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Letter to the editor: 8-bit horsepower

Chuck Mauro
6/26/2009 04:00 AM EDT

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YibbidyYob
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re: Letter to the editor: 8-bit horsepower
YibbidyYob   7/30/2009 10:24:28 AM
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Great letter Chuck. Some manufacturers are making it really easy to pick the best of both worlds for the application at hand. We've recently switched from an ARM based micro to the Freescale Flexis where you pick the core - 8 or 32 bits. The peripheral set and footprints are identical for the HC08 or the Coldfire V1 cores! Do you want horsepower or low current consumption? Check the right box on the compiler and away you go. Want to change cores, check the other box and recompile, it's that easy. For some applications we found that using the 32 bit ARM and throttling the clock back to reduce power consumption increased the latency for critical routines. These routines are much better handled by an 8 bit processor at a higher clock, and at a lower current consumption. I agree, 8 bitters will be around for a long time.

YevgeniT
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re: Letter to the editor: 8-bit horsepower
YevgeniT   7/30/2009 7:15:56 AM
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I guess, that those (traditional) embedded applications, which have intensive I/O with physical sensors and actuators, together with relative simple control algorithms and entry-level networking - are perfectly implemented with 8-bit microcontrollers. Such kind of applications don't need many on-chip resources, except variable peripheral controllers. But, those applications, which demand DSP ,large memory, sophisticated networking - are more convenient to implement with 32-bit microcontroller. It is well known, that the major part of a silicon real estate is occupied by the memory. For my understanding, cost of manufacturing of 32-bit microcontroller vs 8-bit microcontroller is almost equal - for the same set of peripherals, memory size, package, etc. The really big difference between 8-bit and 32-bit architectures is the software development tools. For 32-bit architectures, the tools are much more powerful, flexible, and convenient, than for 8-bit architectures. It greatly influences cost of the software development. I mean those applications, which could be implemented with any core architecture.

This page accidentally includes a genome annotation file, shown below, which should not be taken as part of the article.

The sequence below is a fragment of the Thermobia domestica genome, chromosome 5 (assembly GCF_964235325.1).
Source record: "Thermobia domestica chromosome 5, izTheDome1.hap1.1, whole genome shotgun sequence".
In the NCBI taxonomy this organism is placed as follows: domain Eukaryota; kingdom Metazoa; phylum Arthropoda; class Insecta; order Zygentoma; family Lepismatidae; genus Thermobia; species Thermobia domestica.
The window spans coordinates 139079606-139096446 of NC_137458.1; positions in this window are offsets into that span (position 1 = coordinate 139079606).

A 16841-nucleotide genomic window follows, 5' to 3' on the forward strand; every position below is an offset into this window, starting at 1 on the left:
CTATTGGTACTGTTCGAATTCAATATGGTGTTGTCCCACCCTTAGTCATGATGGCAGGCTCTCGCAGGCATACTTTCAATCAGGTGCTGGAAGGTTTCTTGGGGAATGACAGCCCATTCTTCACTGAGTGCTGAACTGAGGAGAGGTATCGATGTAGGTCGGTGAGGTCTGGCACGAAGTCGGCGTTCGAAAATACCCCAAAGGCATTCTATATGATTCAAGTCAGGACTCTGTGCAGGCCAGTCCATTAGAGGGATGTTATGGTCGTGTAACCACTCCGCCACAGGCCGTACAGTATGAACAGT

mkellett
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re: Letter to the editor: 8-bit horsepower
mkellett   7/30/2009 7:03:25 AM
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For a great many of the jobs that I take on an 8 bit micro might well be capable but I still use a 32 bit part - why - because my customers get better value if I use a more expensive part but deliver the solution quicker, with lower development costs. In low to medium volumes the cost of the processor core is a very minor part of the total project cost. Annother factor which is pushing the balance in favour of 32 bitters is the increasing demand for ethernet and TCP/IP support in even quite small systems. While you can just about squeeze this into an 8 bit processor your choice of 32 bit (mainly ARM based) parts with on chip ehternet support is greater and the performance is MUCH better. When you compare an 8 bit and a 32 bit device with 64k of RAM, 256k of flash, CAN, USB and ethernet all on chip you find that the price difference is rather small because the peripherals cost much more than the core. This pushes up the volume at which the total cost of ownership crosses over.

csmaurojr
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re: Letter to the editor: 8-bit horsepower
csmaurojr   7/1/2009 2:50:49 PM
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Hi Ray, Thanks for your kind words and great feedback. I agree with you: the smart engineer knows how to pick the right tool for the right job, and uses a bit-width scaled to the job's requirements. It's been my experience that 8 bits is more than enough for the lion's share of embedded applications I've worked on, from computer mice to industrial control to platform stress testing. Chuck Mauro

Ray Keefe
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re: Letter to the editor: 8-bit horsepower
Ray Keefe   7/1/2009 6:20:12 AM
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Hi Chuck, you make a lot of excellent points. We still do extensive work with 8 bit microcontrollers and love the Atmel AVR range. We see a solid forward market for 8 bit because of the ease of use, power management and cost benefits. We also work with 16 bit and 32 bit microcontrollers and these also have their place. It is about picking the best tool for the job. Ray Keefe http://www.successful.com.au

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